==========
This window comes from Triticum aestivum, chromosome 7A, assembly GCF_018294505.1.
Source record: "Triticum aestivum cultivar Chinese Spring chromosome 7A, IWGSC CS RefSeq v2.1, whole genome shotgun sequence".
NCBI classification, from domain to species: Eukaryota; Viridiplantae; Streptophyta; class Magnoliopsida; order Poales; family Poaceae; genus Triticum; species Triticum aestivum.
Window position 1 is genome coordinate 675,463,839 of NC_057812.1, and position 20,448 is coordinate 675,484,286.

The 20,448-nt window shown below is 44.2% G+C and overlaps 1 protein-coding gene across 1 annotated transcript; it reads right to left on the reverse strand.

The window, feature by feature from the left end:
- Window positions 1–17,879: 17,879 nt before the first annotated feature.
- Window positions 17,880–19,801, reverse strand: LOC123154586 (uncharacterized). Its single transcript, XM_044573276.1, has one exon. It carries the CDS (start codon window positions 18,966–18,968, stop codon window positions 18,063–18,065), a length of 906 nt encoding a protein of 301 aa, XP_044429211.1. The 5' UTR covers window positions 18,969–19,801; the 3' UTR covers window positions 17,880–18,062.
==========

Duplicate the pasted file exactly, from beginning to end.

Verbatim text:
This window comes from Triticum aestivum, chromosome 7A, assembly GCF_018294505.1.
Source record: "Triticum aestivum cultivar Chinese Spring chromosome 7A, IWGSC CS RefSeq v2.1, whole genome shotgun sequence".
NCBI classification, from domain to species: Eukaryota; Viridiplantae; Streptophyta; class Magnoliopsida; order Poales; family Poaceae; genus Triticum; species Triticum aestivum.
Window position 1 is genome coordinate 675,463,839 of NC_057812.1, and position 20,448 is coordinate 675,484,286.

The 20,448-nt window shown below is 44.2% G+C and overlaps 1 protein-coding gene across 1 annotated transcript; it reads right to left on the reverse strand.

The window, feature by feature from the left end:
- Window positions 1–17,879: 17,879 nt before the first annotated feature.
- Window positions 17,880–19,801, reverse strand: LOC123154586 (uncharacterized). Its single transcript, XM_044573276.1, has one exon. It carries the CDS (start codon window positions 18,966–18,968, stop codon window positions 18,063–18,065), a length of 906 nt encoding a protein of 301 aa, XP_044429211.1. The 5' UTR covers window positions 18,969–19,801; the 3' UTR covers window positions 17,880–18,062.